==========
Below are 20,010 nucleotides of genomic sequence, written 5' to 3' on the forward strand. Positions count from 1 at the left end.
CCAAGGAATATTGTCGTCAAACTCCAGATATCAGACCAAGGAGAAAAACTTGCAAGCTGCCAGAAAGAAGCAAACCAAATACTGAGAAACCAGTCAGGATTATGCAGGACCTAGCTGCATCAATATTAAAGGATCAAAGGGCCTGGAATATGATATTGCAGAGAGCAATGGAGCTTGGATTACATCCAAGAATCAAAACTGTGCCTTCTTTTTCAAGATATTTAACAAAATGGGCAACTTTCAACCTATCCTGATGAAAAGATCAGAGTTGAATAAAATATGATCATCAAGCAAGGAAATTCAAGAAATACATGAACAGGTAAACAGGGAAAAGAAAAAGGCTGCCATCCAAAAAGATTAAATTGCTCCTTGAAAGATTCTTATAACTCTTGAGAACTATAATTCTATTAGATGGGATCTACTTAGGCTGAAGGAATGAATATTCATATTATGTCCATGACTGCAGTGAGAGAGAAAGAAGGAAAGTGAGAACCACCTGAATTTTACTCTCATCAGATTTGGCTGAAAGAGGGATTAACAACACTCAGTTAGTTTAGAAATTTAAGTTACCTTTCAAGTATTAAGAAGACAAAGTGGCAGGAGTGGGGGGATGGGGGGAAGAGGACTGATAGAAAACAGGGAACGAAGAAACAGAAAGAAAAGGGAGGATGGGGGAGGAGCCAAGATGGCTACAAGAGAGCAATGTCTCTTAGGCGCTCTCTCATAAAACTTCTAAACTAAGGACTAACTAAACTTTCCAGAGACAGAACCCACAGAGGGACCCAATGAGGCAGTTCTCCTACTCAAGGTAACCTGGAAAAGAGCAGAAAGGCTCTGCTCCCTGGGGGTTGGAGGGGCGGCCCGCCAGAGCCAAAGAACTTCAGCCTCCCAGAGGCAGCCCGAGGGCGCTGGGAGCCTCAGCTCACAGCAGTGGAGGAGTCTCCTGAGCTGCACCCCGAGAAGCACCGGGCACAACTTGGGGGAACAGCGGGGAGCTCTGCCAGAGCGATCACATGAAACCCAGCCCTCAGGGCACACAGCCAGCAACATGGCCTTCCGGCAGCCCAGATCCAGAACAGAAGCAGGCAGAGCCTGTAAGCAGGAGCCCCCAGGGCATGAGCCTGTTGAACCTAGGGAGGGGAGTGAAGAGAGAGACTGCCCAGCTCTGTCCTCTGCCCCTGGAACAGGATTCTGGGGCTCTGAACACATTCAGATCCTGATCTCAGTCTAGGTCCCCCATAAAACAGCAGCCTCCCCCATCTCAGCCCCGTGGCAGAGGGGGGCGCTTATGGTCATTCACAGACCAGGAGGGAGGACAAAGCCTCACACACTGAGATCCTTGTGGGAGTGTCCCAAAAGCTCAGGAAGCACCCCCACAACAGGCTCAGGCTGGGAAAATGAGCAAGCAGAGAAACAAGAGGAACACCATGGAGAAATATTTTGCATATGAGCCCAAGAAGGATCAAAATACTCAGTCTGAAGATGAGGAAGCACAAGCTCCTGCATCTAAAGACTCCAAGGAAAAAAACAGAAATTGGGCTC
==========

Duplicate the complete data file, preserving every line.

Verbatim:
Below are 20,010 nucleotides of genomic sequence, written 5' to 3' on the forward strand. Positions count from 1 at the left end.
CCAAGGAATATTGTCGTCAAACTCCAGATATCAGACCAAGGAGAAAAACTTGCAAGCTGCCAGAAAGAAGCAAACCAAATACTGAGAAACCAGTCAGGATTATGCAGGACCTAGCTGCATCAATATTAAAGGATCAAAGGGCCTGGAATATGATATTGCAGAGAGCAATGGAGCTTGGATTACATCCAAGAATCAAAACTGTGCCTTCTTTTTCAAGATATTTAACAAAATGGGCAACTTTCAACCTATCCTGATGAAAAGATCAGAGTTGAATAAAATATGATCATCAAGCAAGGAAATTCAAGAAATACATGAACAGGTAAACAGGGAAAAGAAAAAGGCTGCCATCCAAAAAGATTAAATTGCTCCTTGAAAGATTCTTATAACTCTTGAGAACTATAATTCTATTAGATGGGATCTACTTAGGCTGAAGGAATGAATATTCATATTATGTCCATGACTGCAGTGAGAGAGAAAGAAGGAAAGTGAGAACCACCTGAATTTTACTCTCATCAGATTTGGCTGAAAGAGGGATTAACAACACTCAGTTAGTTTAGAAATTTAAGTTACCTTTCAAGTATTAAGAAGACAAAGTGGCAGGAGTGGGGGGATGGGGGGAAGAGGACTGATAGAAAACAGGGAACGAAGAAACAGAAAGAAAAGGGAGGATGGGGGAGGAGCCAAGATGGCTACAAGAGAGCAATGTCTCTTAGGCGCTCTCTCATAAAACTTCTAAACTAAGGACTAACTAAACTTTCCAGAGACAGAACCCACAGAGGGACCCAATGAGGCAGTTCTCCTACTCAAGGTAACCTGGAAAAGAGCAGAAAGGCTCTGCTCCCTGGGGGTTGGAGGGGCGGCCCGCCAGAGCCAAAGAACTTCAGCCTCCCAGAGGCAGCCCGAGGGCGCTGGGAGCCTCAGCTCACAGCAGTGGAGGAGTCTCCTGAGCTGCACCCCGAGAAGCACCGGGCACAACTTGGGGGAACAGCGGGGAGCTCTGCCAGAGCGATCACATGAAACCCAGCCCTCAGGGCACACAGCCAGCAACATGGCCTTCCGGCAGCCCAGATCCAGAACAGAAGCAGGCAGAGCCTGTAAGCAGGAGCCCCCAGGGCATGAGCCTGTTGAACCTAGGGAGGGGAGTGAAGAGAGAGACTGCCCAGCTCTGTCCTCTGCCCCTGGAACAGGATTCTGGGGCTCTGAACACATTCAGATCCTGATCTCAGTCTAGGTCCCCCATAAAACAGCAGCCTCCCCCATCTCAGCCCCGTGGCAGAGGGGGGCGCTTATGGTCATTCACAGACCAGGAGGGAGGACAAAGCCTCACACACTGAGATCCTTGTGGGAGTGTCCCAAAAGCTCAGGAAGCACCCCCACAACAGGCTCAGGCTGGGAAAATGAGCAAGCAGAGAAACAAGAGGAACACCATGGAGAAATATTTTGCATATGAGCCCAAGAAGGATCAAAATACTCAGTCTGAAGATGAGGAAGCACAAGCTCCTGCATCTAAAGACTCCAAGGAAAAAAACAGAAATTGGGCTC